Early reflections from walls and equipment, particularly mixing consoles, also affect what you hear, which is partly why M-Audio went with the arrangement of two identical bass/mid-range drivers wired in parallel with the tweeter midway between them. This setup, in conjunction with the asymetrical tweeter waveguide, deliberately constrains the monitors' vertical dispersion into a narrower-than-usual angle, reducing the amount of audio energy being sprayed onto your mixing console or work desk. At the same time, it produces a wider horizontal dispersion pattern, which results in a wider sweet spot. These directional characteristics also make the speakers suitable for multi-channel (surround) systems and should help avoid problems in rooms with lower than ideal ceilings.

Audio Test CD

One very practical inclusion with each monitor is a reference audio CD, which includes a set of calibration signals to aid setting up the monitors in the user's room. To make the best of this you'll need some means of measuring levels or frequency spectrums, but most DAW software includes metering that could be used to do the job providing you have an omni-directional microphone with a flat frequency response. There's pink noise (both in and out of phase), single tones at ISO standard third-octave frequencies and constant-level sine-wave sweeps. By checking how consistent low frequencies sound (or measure) at the listening position using the slower-frequency sweeps, you can quickly see if you have bass-end problems that need to be corrected by moving the speakers or treating the room.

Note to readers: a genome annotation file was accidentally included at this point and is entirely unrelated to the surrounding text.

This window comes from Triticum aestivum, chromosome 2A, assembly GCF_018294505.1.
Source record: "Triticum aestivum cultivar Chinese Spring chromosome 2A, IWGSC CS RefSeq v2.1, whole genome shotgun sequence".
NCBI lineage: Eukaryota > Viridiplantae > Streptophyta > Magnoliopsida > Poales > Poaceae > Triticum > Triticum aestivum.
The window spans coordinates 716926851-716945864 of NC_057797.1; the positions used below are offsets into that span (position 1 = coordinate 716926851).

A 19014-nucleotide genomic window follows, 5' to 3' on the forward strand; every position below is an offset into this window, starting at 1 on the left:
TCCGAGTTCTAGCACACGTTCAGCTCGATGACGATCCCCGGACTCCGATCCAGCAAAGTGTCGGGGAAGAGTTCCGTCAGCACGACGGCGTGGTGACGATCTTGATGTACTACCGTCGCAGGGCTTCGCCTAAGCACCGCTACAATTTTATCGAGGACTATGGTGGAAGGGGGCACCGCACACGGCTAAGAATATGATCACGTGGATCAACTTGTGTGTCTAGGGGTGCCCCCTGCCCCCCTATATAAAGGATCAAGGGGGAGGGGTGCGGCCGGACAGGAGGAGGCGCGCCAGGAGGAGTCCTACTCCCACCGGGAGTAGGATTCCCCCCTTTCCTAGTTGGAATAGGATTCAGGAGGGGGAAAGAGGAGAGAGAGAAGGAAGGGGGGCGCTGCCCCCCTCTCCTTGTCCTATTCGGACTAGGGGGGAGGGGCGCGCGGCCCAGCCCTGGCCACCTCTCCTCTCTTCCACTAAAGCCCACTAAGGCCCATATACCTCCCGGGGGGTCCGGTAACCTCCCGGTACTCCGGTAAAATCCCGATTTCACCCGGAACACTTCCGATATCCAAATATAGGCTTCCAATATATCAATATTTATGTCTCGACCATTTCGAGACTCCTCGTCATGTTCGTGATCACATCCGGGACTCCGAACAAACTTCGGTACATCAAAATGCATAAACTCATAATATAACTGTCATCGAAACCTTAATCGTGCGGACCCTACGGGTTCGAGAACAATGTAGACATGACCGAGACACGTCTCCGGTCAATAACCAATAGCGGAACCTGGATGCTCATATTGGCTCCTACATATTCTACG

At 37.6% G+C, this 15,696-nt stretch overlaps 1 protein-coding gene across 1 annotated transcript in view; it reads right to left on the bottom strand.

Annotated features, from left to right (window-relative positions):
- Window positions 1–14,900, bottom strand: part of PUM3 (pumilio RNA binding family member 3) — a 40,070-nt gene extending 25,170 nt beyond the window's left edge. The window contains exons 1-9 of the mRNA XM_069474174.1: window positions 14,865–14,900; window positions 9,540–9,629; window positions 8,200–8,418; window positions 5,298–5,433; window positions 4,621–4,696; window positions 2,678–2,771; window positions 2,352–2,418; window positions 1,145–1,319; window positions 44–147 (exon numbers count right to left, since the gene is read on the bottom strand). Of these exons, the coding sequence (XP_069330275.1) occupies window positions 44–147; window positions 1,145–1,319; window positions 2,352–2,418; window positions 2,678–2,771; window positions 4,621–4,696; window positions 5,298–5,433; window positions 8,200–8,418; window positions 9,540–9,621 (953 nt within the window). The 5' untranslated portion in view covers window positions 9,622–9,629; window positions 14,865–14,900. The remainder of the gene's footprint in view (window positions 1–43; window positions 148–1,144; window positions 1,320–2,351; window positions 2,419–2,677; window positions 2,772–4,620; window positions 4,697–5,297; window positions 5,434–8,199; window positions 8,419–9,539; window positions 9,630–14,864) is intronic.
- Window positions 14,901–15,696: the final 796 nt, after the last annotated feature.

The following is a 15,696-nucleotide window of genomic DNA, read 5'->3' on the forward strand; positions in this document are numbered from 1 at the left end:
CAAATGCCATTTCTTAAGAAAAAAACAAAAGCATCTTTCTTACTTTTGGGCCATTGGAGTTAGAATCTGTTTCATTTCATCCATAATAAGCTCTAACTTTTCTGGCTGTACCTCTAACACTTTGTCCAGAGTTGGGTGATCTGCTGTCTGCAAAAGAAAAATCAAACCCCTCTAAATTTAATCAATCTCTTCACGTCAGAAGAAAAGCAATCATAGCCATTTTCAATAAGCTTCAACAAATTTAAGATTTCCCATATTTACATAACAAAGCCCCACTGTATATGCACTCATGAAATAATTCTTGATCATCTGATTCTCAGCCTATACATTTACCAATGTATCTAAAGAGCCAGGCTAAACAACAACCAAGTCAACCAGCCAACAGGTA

Amplifier Technology